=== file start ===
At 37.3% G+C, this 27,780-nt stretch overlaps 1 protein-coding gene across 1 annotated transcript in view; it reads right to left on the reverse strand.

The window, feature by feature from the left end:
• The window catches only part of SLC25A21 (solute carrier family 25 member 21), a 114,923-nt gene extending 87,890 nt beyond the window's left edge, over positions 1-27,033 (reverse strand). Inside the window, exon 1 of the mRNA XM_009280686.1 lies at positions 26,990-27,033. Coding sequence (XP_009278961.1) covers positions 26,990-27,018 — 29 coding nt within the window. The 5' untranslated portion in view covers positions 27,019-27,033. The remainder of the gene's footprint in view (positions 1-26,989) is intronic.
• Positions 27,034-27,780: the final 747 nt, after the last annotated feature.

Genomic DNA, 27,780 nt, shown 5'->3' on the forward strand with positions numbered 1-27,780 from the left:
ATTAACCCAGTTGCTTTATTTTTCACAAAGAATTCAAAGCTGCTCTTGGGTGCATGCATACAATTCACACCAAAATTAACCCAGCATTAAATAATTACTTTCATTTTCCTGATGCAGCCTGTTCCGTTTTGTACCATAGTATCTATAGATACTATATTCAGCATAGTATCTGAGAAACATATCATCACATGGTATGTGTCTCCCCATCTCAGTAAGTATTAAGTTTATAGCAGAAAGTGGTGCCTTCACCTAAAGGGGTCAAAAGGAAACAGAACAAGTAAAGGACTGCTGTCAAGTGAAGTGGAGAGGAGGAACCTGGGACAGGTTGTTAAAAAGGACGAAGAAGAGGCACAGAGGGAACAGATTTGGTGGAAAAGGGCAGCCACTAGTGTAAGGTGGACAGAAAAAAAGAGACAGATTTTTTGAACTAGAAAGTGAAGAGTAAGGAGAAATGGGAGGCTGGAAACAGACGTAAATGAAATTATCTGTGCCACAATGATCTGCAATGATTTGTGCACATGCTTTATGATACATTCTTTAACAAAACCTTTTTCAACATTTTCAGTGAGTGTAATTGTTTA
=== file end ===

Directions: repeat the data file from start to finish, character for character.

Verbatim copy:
At 37.3% G+C, this 27,780-nt stretch overlaps 1 protein-coding gene across 1 annotated transcript in view; it reads right to left on the reverse strand.

The window, feature by feature from the left end:
• The window catches only part of SLC25A21 (solute carrier family 25 member 21), a 114,923-nt gene extending 87,890 nt beyond the window's left edge, over positions 1-27,033 (reverse strand). Inside the window, exon 1 of the mRNA XM_009280686.1 lies at positions 26,990-27,033. Coding sequence (XP_009278961.1) covers positions 26,990-27,018 — 29 coding nt within the window. The 5' untranslated portion in view covers positions 27,019-27,033. The remainder of the gene's footprint in view (positions 1-26,989) is intronic.
• Positions 27,034-27,780: the final 747 nt, after the last annotated feature.

Genomic DNA, 27,780 nt, shown 5'->3' on the forward strand with positions numbered 1-27,780 from the left:
ATTAACCCAGTTGCTTTATTTTTCACAAAGAATTCAAAGCTGCTCTTGGGTGCATGCATACAATTCACACCAAAATTAACCCAGCATTAAATAATTACTTTCATTTTCCTGATGCAGCCTGTTCCGTTTTGTACCATAGTATCTATAGATACTATATTCAGCATAGTATCTGAGAAACATATCATCACATGGTATGTGTCTCCCCATCTCAGTAAGTATTAAGTTTATAGCAGAAAGTGGTGCCTTCACCTAAAGGGGTCAAAAGGAAACAGAACAAGTAAAGGACTGCTGTCAAGTGAAGTGGAGAGGAGGAACCTGGGACAGGTTGTTAAAAAGGACGAAGAAGAGGCACAGAGGGAACAGATTTGGTGGAAAAGGGCAGCCACTAGTGTAAGGTGGACAGAAAAAAAGAGACAGATTTTTTGAACTAGAAAGTGAAGAGTAAGGAGAAATGGGAGGCTGGAAACAGACGTAAATGAAATTATCTGTGCCACAATGATCTGCAATGATTTGTGCACATGCTTTATGATACATTCTTTAACAAAACCTTTTTCAACATTTTCAGTGAGTGTAATTGTTTA